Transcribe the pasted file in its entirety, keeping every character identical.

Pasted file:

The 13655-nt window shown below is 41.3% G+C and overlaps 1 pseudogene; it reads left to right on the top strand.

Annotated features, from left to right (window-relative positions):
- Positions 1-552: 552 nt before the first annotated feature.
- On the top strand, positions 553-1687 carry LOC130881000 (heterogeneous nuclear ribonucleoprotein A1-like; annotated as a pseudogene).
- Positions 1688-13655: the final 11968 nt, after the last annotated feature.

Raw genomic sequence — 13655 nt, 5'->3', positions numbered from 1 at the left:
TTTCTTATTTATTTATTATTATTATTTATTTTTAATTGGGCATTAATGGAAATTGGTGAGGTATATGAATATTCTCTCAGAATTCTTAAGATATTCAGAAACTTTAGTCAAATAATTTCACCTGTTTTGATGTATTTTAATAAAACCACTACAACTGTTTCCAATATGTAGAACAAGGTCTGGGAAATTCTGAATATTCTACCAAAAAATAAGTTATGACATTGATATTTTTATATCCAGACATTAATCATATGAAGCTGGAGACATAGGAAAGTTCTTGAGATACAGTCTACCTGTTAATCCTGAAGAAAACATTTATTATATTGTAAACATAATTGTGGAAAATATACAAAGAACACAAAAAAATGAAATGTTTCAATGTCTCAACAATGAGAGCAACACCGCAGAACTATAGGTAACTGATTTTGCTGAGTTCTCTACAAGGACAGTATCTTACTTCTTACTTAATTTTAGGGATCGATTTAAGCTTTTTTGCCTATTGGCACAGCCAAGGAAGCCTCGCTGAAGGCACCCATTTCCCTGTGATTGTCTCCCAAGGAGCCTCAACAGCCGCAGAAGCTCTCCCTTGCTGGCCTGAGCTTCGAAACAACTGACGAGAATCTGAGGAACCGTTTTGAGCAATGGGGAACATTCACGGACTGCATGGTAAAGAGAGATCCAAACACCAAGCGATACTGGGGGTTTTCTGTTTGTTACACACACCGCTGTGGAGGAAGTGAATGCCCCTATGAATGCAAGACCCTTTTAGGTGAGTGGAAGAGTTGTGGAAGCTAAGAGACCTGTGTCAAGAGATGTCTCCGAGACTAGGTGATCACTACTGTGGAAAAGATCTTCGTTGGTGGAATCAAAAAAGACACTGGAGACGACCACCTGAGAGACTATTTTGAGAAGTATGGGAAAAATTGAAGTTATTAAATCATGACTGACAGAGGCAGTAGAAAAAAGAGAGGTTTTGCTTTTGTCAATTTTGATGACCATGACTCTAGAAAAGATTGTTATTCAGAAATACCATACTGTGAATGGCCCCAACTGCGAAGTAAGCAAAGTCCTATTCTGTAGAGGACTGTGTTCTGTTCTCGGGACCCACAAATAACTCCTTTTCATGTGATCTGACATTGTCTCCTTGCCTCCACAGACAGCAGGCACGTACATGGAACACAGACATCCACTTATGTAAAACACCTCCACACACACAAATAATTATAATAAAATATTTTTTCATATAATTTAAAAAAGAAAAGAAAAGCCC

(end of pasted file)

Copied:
The 13655-nt window shown below is 41.3% G+C and overlaps 1 pseudogene; it reads left to right on the top strand.

Annotated features, from left to right (window-relative positions):
- Positions 1-552: 552 nt before the first annotated feature.
- On the top strand, positions 553-1687 carry LOC130881000 (heterogeneous nuclear ribonucleoprotein A1-like; annotated as a pseudogene).
- Positions 1688-13655: the final 11968 nt, after the last annotated feature.

Raw genomic sequence — 13655 nt, 5'->3', positions numbered from 1 at the left:
TTTCTTATTTATTTATTATTATTATTTATTTTTAATTGGGCATTAATGGAAATTGGTGAGGTATATGAATATTCTCTCAGAATTCTTAAGATATTCAGAAACTTTAGTCAAATAATTTCACCTGTTTTGATGTATTTTAATAAAACCACTACAACTGTTTCCAATATGTAGAACAAGGTCTGGGAAATTCTGAATATTCTACCAAAAAATAAGTTATGACATTGATATTTTTATATCCAGACATTAATCATATGAAGCTGGAGACATAGGAAAGTTCTTGAGATACAGTCTACCTGTTAATCCTGAAGAAAACATTTATTATATTGTAAACATAATTGTGGAAAATATACAAAGAACACAAAAAAATGAAATGTTTCAATGTCTCAACAATGAGAGCAACACCGCAGAACTATAGGTAACTGATTTTGCTGAGTTCTCTACAAGGACAGTATCTTACTTCTTACTTAATTTTAGGGATCGATTTAAGCTTTTTTGCCTATTGGCACAGCCAAGGAAGCCTCGCTGAAGGCACCCATTTCCCTGTGATTGTCTCCCAAGGAGCCTCAACAGCCGCAGAAGCTCTCCCTTGCTGGCCTGAGCTTCGAAACAACTGACGAGAATCTGAGGAACCGTTTTGAGCAATGGGGAACATTCACGGACTGCATGGTAAAGAGAGATCCAAACACCAAGCGATACTGGGGGTTTTCTGTTTGTTACACACACCGCTGTGGAGGAAGTGAATGCCCCTATGAATGCAAGACCCTTTTAGGTGAGTGGAAGAGTTGTGGAAGCTAAGAGACCTGTGTCAAGAGATGTCTCCGAGACTAGGTGATCACTACTGTGGAAAAGATCTTCGTTGGTGGAATCAAAAAAGACACTGGAGACGACCACCTGAGAGACTATTTTGAGAAGTATGGGAAAAATTGAAGTTATTAAATCATGACTGACAGAGGCAGTAGAAAAAAGAGAGGTTTTGCTTTTGTCAATTTTGATGACCATGACTCTAGAAAAGATTGTTATTCAGAAATACCATACTGTGAATGGCCCCAACTGCGAAGTAAGCAAAGTCCTATTCTGTAGAGGACTGTGTTCTGTTCTCGGGACCCACAAATAACTCCTTTTCATGTGATCTGACATTGTCTCCTTGCCTCCACAGACAGCAGGCACGTACATGGAACACAGACATCCACTTATGTAAAACACCTCCACACACACAAATAATTATAATAAAATATTTTTTCATATAATTTAAAAAAGAAAAGAAAAGCCC